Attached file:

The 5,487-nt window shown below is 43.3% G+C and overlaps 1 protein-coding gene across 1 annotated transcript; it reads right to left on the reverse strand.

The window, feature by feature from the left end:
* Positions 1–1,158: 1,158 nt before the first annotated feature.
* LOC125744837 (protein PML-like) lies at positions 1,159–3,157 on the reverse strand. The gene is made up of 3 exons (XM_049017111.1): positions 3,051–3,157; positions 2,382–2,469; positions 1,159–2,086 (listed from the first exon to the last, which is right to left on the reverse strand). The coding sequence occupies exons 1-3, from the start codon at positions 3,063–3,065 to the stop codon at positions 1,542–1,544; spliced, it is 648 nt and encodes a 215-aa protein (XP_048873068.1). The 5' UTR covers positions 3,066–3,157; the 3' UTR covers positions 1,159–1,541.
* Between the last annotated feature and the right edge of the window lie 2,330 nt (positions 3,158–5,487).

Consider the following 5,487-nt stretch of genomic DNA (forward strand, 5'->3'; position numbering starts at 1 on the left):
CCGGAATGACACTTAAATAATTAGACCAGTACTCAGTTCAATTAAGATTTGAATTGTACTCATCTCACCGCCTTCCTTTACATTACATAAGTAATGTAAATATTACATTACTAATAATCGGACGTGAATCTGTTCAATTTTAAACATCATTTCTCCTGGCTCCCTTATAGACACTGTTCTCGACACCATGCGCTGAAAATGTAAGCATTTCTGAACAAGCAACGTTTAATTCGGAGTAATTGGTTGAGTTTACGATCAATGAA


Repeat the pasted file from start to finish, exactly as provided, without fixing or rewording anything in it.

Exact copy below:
The 5,487-nt window shown below is 43.3% G+C and overlaps 1 protein-coding gene across 1 annotated transcript; it reads right to left on the reverse strand.

The window, feature by feature from the left end:
* Positions 1–1,158: 1,158 nt before the first annotated feature.
* LOC125744837 (protein PML-like) lies at positions 1,159–3,157 on the reverse strand. The gene is made up of 3 exons (XM_049017111.1): positions 3,051–3,157; positions 2,382–2,469; positions 1,159–2,086 (listed from the first exon to the last, which is right to left on the reverse strand). The coding sequence occupies exons 1-3, from the start codon at positions 3,063–3,065 to the stop codon at positions 1,542–1,544; spliced, it is 648 nt and encodes a 215-aa protein (XP_048873068.1). The 5' UTR covers positions 3,066–3,157; the 3' UTR covers positions 1,159–1,541.
* Between the last annotated feature and the right edge of the window lie 2,330 nt (positions 3,158–5,487).

Consider the following 5,487-nt stretch of genomic DNA (forward strand, 5'->3'; position numbering starts at 1 on the left):
CCGGAATGACACTTAAATAATTAGACCAGTACTCAGTTCAATTAAGATTTGAATTGTACTCATCTCACCGCCTTCCTTTACATTACATAAGTAATGTAAATATTACATTACTAATAATCGGACGTGAATCTGTTCAATTTTAAACATCATTTCTCCTGGCTCCCTTATAGACACTGTTCTCGACACCATGCGCTGAAAATGTAAGCATTTCTGAACAAGCAACGTTTAATTCGGAGTAATTGGTTGAGTTTACGATCAATGAA